1) Install the roof to get the warranty of the manufacturer, not just the craftsmanship warranty.  You can look up "Golden Pledge" from GAF on Google or 5-star warranty from CetainTeed. This will cost more obviously. I would not do this for a rental property or even a property I was going to sell.

2) Buy the shingles from Home Depot or Lowes, so you can inspect the shingles yourself, and tell the roofers, to make sure that each shingle looks good.  Usually, roofers can tell how good a shingles is by its look and feel, and how flexible the shingle is.  So, by buying from a place like home depot and seeing the shingles yourself, you have more assurance, and you can always take back a bundle if it is no good.  

Places like home depot, roofing supply stores, etc -- should not / would not be selling shingles that have come to be known to be defected.  

However, honestly, CertainTeed is a great company.  The chances someone would get bad shingles on a roof out of the blue are very low  In my career, it's only happened once, to one house, and the manufacturer replaced them.

3) Hire a company that is certified to work shingles from that company. So, for CertainTeed shingles hire a company that is certified with CertainTeed.  This makes things much easier if there are future problems.   

@James Syed, 

If the carpenter can't add the clip from the attic (there should be enough space to do so), it is not a big deal, the more important, and critical issue is the load, and giving support to rafters.

Hi Scott,

That is an extremely hard question to answer.  I recommend to buy based on purpose.  For example, is it a rental property?  In which case, the purpose is no leaks for as long as possible at an affordable cost.  Is the purpose beautiful colors and function?  Do you want a roof that is class 4 impact resistant to get insurance benefits?  For all these situations, I would recommend different brands.  

There is a whole range of roofing materials from metal to shingles.  With a whole range of costs.  

I can answer more specifics.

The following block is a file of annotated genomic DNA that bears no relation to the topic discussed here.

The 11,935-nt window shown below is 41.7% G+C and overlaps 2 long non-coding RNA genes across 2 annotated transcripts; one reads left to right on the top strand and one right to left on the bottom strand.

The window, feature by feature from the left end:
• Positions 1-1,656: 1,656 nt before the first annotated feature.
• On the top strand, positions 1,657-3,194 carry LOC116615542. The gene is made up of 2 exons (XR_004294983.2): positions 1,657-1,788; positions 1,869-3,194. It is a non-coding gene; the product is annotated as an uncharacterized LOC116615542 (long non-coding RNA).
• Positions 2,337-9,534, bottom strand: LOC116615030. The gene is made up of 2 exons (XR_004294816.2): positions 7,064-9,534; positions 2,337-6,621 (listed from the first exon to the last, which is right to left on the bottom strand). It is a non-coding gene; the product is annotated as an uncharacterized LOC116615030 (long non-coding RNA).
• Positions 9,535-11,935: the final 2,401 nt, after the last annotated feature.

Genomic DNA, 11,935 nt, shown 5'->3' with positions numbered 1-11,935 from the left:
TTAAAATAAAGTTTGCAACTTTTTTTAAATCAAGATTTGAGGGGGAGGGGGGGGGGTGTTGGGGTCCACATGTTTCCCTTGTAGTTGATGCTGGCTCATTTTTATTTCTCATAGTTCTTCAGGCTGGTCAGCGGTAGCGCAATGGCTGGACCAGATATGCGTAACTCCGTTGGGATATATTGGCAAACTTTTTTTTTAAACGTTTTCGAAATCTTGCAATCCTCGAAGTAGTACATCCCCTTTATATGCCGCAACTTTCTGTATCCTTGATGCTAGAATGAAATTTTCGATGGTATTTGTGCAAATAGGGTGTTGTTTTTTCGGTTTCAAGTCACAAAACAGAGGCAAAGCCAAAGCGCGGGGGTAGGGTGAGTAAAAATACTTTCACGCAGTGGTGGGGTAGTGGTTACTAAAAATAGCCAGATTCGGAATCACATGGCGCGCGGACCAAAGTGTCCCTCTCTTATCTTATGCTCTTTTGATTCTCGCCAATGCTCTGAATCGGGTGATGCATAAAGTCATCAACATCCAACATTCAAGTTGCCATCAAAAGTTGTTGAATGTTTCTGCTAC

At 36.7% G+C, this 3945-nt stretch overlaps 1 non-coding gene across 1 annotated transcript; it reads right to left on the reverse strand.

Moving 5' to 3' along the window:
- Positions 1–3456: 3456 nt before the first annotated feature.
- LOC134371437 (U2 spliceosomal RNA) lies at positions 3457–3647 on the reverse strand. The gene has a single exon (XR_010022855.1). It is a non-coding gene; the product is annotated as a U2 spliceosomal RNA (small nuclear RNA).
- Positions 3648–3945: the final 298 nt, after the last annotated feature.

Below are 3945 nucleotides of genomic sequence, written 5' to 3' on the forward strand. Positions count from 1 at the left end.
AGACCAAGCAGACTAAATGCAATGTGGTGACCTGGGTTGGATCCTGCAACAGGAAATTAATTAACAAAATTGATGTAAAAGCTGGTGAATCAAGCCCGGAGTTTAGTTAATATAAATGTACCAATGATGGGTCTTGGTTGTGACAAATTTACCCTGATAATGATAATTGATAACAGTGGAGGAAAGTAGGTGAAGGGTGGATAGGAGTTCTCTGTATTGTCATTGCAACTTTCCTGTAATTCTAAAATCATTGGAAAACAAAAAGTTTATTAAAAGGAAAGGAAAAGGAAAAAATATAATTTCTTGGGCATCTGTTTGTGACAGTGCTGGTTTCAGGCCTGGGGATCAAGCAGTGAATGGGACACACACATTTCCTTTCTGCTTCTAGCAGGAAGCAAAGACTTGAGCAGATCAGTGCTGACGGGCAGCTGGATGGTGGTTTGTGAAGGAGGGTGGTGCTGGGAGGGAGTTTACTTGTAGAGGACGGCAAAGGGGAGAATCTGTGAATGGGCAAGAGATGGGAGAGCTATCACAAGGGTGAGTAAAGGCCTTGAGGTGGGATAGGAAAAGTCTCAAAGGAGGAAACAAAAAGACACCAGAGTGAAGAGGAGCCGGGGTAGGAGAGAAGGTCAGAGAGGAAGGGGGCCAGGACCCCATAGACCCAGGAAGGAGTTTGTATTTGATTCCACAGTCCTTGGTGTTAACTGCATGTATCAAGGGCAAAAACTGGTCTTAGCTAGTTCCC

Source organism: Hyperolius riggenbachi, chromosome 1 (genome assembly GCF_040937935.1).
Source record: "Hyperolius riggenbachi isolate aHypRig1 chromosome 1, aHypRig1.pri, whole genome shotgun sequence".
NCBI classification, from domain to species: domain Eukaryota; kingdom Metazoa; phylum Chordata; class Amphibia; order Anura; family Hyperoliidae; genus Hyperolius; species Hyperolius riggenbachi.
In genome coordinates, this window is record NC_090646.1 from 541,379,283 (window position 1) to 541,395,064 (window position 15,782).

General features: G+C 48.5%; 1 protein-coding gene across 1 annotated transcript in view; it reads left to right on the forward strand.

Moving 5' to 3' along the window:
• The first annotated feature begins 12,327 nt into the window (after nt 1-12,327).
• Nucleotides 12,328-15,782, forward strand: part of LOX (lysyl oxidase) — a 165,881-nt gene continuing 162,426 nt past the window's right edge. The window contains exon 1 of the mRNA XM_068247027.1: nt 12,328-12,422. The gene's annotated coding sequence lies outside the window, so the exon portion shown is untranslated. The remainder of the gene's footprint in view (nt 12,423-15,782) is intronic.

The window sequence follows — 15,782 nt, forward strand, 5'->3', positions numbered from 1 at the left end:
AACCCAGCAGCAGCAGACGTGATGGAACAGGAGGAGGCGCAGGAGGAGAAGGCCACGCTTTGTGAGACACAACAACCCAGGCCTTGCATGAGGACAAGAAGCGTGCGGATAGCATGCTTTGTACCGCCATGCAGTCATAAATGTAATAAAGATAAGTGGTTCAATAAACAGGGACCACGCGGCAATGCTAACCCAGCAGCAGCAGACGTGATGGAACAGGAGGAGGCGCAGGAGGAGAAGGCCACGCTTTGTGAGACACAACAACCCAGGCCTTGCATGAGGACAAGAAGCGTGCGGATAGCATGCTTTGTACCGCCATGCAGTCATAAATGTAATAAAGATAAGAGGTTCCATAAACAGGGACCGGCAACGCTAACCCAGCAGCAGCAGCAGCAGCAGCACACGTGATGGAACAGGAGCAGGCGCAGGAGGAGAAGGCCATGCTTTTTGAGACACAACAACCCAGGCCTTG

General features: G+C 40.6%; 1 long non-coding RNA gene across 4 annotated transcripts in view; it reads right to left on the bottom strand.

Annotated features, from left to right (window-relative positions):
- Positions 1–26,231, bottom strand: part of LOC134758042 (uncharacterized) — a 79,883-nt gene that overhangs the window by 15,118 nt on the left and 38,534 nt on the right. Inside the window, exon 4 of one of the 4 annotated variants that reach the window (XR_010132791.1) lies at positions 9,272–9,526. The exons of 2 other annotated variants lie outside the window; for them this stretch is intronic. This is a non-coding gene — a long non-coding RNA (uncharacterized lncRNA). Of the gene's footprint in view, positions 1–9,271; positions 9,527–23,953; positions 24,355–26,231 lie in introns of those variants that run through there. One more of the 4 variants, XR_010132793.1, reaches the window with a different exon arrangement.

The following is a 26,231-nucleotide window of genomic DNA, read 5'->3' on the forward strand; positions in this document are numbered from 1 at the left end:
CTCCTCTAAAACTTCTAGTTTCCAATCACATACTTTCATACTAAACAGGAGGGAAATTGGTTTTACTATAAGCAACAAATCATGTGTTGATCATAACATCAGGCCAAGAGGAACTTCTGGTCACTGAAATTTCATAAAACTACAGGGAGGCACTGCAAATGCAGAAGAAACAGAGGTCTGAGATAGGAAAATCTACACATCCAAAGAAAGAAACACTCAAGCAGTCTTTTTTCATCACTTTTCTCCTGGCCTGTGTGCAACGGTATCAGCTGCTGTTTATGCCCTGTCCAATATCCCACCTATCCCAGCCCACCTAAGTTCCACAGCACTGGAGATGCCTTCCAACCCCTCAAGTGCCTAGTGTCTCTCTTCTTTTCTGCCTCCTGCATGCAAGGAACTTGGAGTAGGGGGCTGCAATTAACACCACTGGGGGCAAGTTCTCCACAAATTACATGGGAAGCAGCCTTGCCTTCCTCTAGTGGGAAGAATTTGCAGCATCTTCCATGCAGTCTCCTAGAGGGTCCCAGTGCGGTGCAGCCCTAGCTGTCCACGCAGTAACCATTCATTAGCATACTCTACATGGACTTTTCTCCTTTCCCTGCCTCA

We are getting a metal roof.  I want to buy the materials myself for my contractor to install. (so we can pay for how we would like).  But I am not sure where to buy?  I tried Home Depot, but it is going to take over a month for them to that typical?  I just purchased a house that needs its roof replaced yesterday.

We are getting a metal roof.  I want to buy the materials myself for my contractor to install. (so we can pay for how we would like).  But I am not sure where to buy?  I tried Home Depot, but it is going to take over a month for them to that typical?  I just purchased a house that needs its roof replaced yesterday.

What is a good cost estimate per sq ft for shingle vs metal replacement? Assuming that the metal is laid over the existing roof and or the shingles are torn off and re-shingled without any plywood replacement, just an estimate for future reference, also assuming the roof is standard design without very high pitches.

To Jennifer 

It's probably better to talk to a roofing supply company in your area.  When it comes to metal, you really do have a lot of different options.  Metal roofs fall into two major categories.  Exposed fasteners, and NonExposed fastener.  Exposed fasteners are when the nails are on top of the roof and exposed, and Nonexposed fastener are usually on the underside or covered.  The most popular non-exposed metals are called standing seam.  

If you are going to buy the metal material yourself, which I have seen many home owners do, and they make mistakes.  Make sure to get eaves, the drip edge, the underlayment, the ridge caps, etc.  

To Samantha

As a general rule, a non exposed roof will cost twice that of a shingle roof.  Whereas an exposed metal roof will cost almost the same as a shingle roof or a bit more.  

Talk to your local roofing supply company, let them to do the "take off" on the roof.  Meaning they will tell you all the parts needed.  Get a bid from at least 2 companies.  

FYI places like Barnes, etc usually will have exposed metals, in my experience, not that bad.  I have been called back because of leaks in exposed fasteners, but it was not a permanent problem.  

@Justin Stanfield

I have 4 townhouse rental properties with flat roofs for most of the roof surface and a mansard shingle roof for about 8 feet of the front of the house.  The flat roofs are mostly rubber torch down that are silver coated every 3 years.  One of them is a different material that I cannot specifically recall at the moment (bituminous.....) that I was told does not require silver coating.  They are all supposed to last about 12 years.  I've only owned them for 3 so far.